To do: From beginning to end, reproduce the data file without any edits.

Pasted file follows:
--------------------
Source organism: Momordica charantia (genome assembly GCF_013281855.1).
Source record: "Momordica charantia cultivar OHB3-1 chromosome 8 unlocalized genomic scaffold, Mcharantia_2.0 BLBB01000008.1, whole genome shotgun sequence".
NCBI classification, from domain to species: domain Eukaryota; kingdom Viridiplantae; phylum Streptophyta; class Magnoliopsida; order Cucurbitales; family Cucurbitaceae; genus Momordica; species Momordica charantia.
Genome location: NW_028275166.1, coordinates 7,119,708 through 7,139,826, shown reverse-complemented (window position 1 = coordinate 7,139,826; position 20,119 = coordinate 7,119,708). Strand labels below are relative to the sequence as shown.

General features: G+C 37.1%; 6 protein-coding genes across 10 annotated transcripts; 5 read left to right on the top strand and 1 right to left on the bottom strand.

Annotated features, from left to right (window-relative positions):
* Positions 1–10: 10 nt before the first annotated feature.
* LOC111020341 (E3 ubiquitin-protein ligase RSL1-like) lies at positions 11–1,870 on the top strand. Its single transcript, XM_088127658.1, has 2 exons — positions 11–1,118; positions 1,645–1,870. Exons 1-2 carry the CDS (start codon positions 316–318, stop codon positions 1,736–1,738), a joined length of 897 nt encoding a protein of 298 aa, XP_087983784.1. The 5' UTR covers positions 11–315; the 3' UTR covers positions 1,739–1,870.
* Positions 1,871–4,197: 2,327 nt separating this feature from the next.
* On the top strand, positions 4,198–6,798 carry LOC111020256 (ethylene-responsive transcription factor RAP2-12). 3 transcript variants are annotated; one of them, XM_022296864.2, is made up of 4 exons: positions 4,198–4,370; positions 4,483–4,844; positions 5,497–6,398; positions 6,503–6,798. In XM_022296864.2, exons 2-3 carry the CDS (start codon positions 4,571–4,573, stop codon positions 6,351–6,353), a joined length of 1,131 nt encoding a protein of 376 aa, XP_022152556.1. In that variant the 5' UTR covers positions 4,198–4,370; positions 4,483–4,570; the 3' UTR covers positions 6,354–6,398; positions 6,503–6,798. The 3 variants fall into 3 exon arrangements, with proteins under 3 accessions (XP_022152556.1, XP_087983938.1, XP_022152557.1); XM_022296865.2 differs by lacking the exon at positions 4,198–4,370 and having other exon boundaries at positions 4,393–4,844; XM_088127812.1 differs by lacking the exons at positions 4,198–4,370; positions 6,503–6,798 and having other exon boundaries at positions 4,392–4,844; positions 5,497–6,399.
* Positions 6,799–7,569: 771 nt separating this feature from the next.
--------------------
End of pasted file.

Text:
Source organism: Momordica charantia (genome assembly GCF_013281855.1).
Source record: "Momordica charantia cultivar OHB3-1 chromosome 8 unlocalized genomic scaffold, Mcharantia_2.0 BLBB01000008.1, whole genome shotgun sequence".
NCBI classification, from domain to species: domain Eukaryota; kingdom Viridiplantae; phylum Streptophyta; class Magnoliopsida; order Cucurbitales; family Cucurbitaceae; genus Momordica; species Momordica charantia.
Genome location: NW_028275166.1, coordinates 7,119,708 through 7,139,826, shown reverse-complemented (window position 1 = coordinate 7,139,826; position 20,119 = coordinate 7,119,708). Strand labels below are relative to the sequence as shown.

General features: G+C 37.1%; 6 protein-coding genes across 10 annotated transcripts; 5 read left to right on the top strand and 1 right to left on the bottom strand.

Annotated features, from left to right (window-relative positions):
* Positions 1–10: 10 nt before the first annotated feature.
* LOC111020341 (E3 ubiquitin-protein ligase RSL1-like) lies at positions 11–1,870 on the top strand. Its single transcript, XM_088127658.1, has 2 exons — positions 11–1,118; positions 1,645–1,870. Exons 1-2 carry the CDS (start codon positions 316–318, stop codon positions 1,736–1,738), a joined length of 897 nt encoding a protein of 298 aa, XP_087983784.1. The 5' UTR covers positions 11–315; the 3' UTR covers positions 1,739–1,870.
* Positions 1,871–4,197: 2,327 nt separating this feature from the next.
* On the top strand, positions 4,198–6,798 carry LOC111020256 (ethylene-responsive transcription factor RAP2-12). 3 transcript variants are annotated; one of them, XM_022296864.2, is made up of 4 exons: positions 4,198–4,370; positions 4,483–4,844; positions 5,497–6,398; positions 6,503–6,798. In XM_022296864.2, exons 2-3 carry the CDS (start codon positions 4,571–4,573, stop codon positions 6,351–6,353), a joined length of 1,131 nt encoding a protein of 376 aa, XP_022152556.1. In that variant the 5' UTR covers positions 4,198–4,370; positions 4,483–4,570; the 3' UTR covers positions 6,354–6,398; positions 6,503–6,798. The 3 variants fall into 3 exon arrangements, with proteins under 3 accessions (XP_022152556.1, XP_087983938.1, XP_022152557.1); XM_022296865.2 differs by lacking the exon at positions 4,198–4,370 and having other exon boundaries at positions 4,393–4,844; XM_088127812.1 differs by lacking the exons at positions 4,198–4,370; positions 6,503–6,798 and having other exon boundaries at positions 4,392–4,844; positions 5,497–6,399.
* Positions 6,799–7,569: 771 nt separating this feature from the next.